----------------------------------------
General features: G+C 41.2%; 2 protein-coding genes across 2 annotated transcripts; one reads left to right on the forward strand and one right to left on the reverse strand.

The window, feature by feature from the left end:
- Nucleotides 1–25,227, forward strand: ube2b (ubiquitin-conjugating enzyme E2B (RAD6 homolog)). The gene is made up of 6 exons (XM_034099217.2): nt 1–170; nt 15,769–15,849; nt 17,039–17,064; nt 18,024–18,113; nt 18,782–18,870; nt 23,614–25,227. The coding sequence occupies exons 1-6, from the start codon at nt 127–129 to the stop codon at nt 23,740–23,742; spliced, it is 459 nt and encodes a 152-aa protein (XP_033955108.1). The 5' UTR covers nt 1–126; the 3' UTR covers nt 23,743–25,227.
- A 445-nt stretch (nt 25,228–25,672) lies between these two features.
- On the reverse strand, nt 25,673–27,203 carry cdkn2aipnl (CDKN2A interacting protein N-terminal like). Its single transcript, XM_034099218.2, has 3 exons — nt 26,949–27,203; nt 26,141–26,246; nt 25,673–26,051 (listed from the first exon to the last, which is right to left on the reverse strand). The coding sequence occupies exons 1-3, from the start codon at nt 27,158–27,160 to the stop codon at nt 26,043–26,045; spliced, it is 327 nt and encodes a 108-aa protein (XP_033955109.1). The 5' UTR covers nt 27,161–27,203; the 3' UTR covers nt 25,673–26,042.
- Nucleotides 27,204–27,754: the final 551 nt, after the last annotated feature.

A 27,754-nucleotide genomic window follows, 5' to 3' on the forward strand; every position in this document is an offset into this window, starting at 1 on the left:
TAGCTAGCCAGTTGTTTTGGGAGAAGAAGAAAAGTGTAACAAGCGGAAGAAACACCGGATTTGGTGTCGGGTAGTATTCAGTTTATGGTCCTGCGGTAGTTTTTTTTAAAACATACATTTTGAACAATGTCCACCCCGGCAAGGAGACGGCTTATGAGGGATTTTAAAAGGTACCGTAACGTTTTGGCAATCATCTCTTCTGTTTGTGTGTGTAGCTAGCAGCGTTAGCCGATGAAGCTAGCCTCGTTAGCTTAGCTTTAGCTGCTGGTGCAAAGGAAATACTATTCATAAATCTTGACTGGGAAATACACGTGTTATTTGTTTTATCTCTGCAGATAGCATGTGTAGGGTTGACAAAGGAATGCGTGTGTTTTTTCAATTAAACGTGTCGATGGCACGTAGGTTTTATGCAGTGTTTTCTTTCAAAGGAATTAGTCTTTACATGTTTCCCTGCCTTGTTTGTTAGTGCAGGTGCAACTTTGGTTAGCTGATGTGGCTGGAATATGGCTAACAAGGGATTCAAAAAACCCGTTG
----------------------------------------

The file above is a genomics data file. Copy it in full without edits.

General features: G+C 41.2%; 2 protein-coding genes across 2 annotated transcripts; one reads left to right on the forward strand and one right to left on the reverse strand.

The window, feature by feature from the left end:
- Nucleotides 1–25,227, forward strand: ube2b (ubiquitin-conjugating enzyme E2B (RAD6 homolog)). The gene is made up of 6 exons (XM_034099217.2): nt 1–170; nt 15,769–15,849; nt 17,039–17,064; nt 18,024–18,113; nt 18,782–18,870; nt 23,614–25,227. The coding sequence occupies exons 1-6, from the start codon at nt 127–129 to the stop codon at nt 23,740–23,742; spliced, it is 459 nt and encodes a 152-aa protein (XP_033955108.1). The 5' UTR covers nt 1–126; the 3' UTR covers nt 23,743–25,227.
- A 445-nt stretch (nt 25,228–25,672) lies between these two features.
- On the reverse strand, nt 25,673–27,203 carry cdkn2aipnl (CDKN2A interacting protein N-terminal like). Its single transcript, XM_034099218.2, has 3 exons — nt 26,949–27,203; nt 26,141–26,246; nt 25,673–26,051 (listed from the first exon to the last, which is right to left on the reverse strand). The coding sequence occupies exons 1-3, from the start codon at nt 27,158–27,160 to the stop codon at nt 26,043–26,045; spliced, it is 327 nt and encodes a 108-aa protein (XP_033955109.1). The 5' UTR covers nt 27,161–27,203; the 3' UTR covers nt 25,673–26,042.
- Nucleotides 27,204–27,754: the final 551 nt, after the last annotated feature.

A 27,754-nucleotide genomic window follows, 5' to 3' on the forward strand; every position in this document is an offset into this window, starting at 1 on the left:
TAGCTAGCCAGTTGTTTTGGGAGAAGAAGAAAAGTGTAACAAGCGGAAGAAACACCGGATTTGGTGTCGGGTAGTATTCAGTTTATGGTCCTGCGGTAGTTTTTTTTAAAACATACATTTTGAACAATGTCCACCCCGGCAAGGAGACGGCTTATGAGGGATTTTAAAAGGTACCGTAACGTTTTGGCAATCATCTCTTCTGTTTGTGTGTGTAGCTAGCAGCGTTAGCCGATGAAGCTAGCCTCGTTAGCTTAGCTTTAGCTGCTGGTGCAAAGGAAATACTATTCATAAATCTTGACTGGGAAATACACGTGTTATTTGTTTTATCTCTGCAGATAGCATGTGTAGGGTTGACAAAGGAATGCGTGTGTTTTTTCAATTAAACGTGTCGATGGCACGTAGGTTTTATGCAGTGTTTTCTTTCAAAGGAATTAGTCTTTACATGTTTCCCTGCCTTGTTTGTTAGTGCAGGTGCAACTTTGGTTAGCTGATGTGGCTGGAATATGGCTAACAAGGGATTCAAAAAACCCGTTG